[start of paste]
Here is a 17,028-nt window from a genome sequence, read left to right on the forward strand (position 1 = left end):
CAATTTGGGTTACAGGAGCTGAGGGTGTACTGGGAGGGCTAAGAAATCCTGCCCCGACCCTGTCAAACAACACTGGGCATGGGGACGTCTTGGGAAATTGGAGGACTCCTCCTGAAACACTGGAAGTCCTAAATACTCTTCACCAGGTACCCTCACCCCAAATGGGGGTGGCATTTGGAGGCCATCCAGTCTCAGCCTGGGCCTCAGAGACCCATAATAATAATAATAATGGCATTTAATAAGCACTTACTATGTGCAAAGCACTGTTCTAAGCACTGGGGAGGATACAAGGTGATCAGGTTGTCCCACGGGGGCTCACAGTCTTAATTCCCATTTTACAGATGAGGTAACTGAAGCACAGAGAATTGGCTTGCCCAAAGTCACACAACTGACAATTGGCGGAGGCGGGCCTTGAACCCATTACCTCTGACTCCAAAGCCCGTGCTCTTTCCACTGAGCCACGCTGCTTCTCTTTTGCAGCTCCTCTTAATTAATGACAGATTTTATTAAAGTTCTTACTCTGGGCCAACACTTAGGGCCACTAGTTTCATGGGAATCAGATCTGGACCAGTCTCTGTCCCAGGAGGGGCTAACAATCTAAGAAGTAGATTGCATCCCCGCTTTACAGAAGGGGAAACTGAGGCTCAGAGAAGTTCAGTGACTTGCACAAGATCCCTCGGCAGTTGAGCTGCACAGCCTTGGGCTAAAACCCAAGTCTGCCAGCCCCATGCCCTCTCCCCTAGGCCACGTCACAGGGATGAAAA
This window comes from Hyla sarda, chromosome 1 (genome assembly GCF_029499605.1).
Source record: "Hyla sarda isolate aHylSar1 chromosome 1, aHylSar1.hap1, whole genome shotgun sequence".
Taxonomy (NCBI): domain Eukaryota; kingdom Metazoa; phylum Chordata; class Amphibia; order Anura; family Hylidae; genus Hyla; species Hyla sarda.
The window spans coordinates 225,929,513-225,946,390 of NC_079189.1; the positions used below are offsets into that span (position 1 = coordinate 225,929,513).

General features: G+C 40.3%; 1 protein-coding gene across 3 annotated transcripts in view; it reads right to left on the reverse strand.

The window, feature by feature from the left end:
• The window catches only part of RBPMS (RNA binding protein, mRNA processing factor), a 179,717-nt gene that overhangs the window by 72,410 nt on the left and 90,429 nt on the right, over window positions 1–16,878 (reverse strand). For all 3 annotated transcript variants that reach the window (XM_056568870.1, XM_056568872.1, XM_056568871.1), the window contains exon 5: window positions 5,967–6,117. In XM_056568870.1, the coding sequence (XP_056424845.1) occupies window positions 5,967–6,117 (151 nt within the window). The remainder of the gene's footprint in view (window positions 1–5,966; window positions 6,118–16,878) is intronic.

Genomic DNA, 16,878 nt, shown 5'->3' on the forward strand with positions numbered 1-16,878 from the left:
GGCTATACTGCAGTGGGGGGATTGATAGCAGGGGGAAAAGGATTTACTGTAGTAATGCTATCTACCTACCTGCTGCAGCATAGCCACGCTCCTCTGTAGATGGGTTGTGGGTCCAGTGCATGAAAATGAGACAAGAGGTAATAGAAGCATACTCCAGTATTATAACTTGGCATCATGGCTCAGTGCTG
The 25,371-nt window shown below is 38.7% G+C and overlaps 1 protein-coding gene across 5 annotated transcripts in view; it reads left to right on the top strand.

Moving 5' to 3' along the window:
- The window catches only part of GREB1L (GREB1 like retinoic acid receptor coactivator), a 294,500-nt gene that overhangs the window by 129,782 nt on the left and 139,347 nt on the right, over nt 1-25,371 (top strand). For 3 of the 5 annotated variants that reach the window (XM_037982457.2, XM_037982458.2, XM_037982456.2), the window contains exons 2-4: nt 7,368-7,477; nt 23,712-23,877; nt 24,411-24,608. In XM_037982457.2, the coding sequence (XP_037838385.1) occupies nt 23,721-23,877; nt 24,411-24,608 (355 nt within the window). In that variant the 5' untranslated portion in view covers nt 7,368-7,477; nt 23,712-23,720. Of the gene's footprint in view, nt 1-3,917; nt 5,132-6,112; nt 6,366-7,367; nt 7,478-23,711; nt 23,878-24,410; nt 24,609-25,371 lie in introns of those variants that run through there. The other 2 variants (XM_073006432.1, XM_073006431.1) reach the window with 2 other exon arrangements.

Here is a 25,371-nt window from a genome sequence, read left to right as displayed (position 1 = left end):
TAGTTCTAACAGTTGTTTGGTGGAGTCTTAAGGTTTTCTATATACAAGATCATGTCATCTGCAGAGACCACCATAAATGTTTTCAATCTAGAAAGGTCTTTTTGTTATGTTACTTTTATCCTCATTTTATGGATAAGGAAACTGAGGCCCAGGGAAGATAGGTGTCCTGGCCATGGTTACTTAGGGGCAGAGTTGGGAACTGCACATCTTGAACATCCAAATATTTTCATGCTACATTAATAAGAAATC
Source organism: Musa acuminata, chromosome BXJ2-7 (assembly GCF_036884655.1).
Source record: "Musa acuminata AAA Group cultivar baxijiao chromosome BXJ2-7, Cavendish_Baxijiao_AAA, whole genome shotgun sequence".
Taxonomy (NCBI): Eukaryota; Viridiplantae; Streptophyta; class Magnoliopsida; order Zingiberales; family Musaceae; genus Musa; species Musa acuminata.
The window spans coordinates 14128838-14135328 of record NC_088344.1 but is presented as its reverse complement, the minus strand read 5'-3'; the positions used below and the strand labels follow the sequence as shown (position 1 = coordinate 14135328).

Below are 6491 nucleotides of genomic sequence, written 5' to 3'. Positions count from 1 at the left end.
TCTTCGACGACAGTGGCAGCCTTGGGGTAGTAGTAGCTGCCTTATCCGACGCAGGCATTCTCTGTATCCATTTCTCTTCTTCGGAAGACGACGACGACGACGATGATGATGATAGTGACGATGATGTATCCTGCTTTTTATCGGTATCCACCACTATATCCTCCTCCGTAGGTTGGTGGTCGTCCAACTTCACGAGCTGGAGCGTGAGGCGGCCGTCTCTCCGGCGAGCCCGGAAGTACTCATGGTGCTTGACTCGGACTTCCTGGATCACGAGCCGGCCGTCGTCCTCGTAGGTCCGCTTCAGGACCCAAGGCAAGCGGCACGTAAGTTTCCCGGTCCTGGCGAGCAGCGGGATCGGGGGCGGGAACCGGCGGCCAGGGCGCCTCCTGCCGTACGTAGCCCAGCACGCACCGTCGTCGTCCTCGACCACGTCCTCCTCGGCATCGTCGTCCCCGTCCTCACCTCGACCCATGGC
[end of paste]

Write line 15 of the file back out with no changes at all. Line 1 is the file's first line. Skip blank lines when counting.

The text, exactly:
Here is a 25,371-nt window from a genome sequence, read left to right as displayed (position 1 = left end):